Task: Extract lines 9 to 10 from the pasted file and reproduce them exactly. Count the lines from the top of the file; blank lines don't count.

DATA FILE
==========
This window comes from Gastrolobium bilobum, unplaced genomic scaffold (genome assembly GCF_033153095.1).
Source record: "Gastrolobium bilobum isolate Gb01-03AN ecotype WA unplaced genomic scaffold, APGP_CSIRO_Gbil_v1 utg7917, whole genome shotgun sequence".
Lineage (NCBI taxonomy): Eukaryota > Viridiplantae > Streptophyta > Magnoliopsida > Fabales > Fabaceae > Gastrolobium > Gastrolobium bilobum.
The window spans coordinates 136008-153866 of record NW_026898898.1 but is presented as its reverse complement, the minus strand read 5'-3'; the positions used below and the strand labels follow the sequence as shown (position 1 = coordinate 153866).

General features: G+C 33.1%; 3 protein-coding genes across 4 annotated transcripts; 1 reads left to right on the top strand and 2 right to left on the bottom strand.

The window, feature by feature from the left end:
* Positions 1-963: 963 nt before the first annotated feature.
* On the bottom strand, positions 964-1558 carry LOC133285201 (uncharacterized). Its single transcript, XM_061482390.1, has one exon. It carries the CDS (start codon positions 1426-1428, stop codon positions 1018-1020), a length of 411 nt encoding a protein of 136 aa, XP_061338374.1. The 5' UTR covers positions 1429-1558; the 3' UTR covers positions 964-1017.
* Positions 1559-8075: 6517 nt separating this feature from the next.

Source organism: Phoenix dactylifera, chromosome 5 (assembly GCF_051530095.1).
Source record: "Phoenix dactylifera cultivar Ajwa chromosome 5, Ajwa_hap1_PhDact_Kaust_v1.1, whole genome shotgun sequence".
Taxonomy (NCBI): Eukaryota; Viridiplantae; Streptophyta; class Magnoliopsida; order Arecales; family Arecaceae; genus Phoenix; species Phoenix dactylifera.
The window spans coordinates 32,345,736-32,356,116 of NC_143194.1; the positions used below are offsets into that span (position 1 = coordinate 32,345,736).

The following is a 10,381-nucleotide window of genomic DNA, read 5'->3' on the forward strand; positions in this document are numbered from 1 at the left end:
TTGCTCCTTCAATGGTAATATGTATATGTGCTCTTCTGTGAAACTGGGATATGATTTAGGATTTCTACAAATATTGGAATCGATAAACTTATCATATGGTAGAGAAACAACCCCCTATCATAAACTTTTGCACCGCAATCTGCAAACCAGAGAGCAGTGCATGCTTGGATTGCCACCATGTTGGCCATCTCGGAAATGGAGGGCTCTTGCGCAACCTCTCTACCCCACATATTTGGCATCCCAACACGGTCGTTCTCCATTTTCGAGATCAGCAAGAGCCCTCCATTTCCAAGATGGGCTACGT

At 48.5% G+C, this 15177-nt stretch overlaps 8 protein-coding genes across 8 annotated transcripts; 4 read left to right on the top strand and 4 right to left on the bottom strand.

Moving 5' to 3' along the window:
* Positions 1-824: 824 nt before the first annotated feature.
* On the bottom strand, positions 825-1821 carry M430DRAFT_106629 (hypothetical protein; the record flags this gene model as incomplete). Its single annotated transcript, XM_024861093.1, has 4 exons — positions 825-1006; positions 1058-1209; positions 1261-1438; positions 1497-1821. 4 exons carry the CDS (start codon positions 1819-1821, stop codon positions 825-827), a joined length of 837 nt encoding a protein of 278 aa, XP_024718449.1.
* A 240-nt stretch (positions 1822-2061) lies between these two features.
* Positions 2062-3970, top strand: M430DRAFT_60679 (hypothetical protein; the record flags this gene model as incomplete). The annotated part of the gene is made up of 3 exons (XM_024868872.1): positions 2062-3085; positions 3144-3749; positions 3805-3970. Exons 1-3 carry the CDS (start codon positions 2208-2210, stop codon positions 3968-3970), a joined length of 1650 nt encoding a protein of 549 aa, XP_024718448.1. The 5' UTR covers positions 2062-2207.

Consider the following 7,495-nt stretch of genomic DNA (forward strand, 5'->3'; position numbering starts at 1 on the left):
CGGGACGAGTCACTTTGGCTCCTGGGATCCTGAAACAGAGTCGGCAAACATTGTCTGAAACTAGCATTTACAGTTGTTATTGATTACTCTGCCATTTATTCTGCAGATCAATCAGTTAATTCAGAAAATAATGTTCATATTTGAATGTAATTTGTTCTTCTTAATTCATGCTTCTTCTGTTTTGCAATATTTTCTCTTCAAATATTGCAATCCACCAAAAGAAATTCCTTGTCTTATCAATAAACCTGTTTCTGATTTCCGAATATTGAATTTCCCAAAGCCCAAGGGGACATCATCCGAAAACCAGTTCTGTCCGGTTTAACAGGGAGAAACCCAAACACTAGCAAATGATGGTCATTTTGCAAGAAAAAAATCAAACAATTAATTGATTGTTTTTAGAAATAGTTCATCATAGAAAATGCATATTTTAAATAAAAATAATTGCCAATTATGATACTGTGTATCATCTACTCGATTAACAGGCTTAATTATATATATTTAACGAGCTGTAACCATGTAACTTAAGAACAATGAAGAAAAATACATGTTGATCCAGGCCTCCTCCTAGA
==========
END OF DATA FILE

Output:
* Positions 1559-8075: 6517 nt separating this feature from the next.

Source organism: Phoenix dactylifera, chromosome 5 (assembly GCF_051530095.1).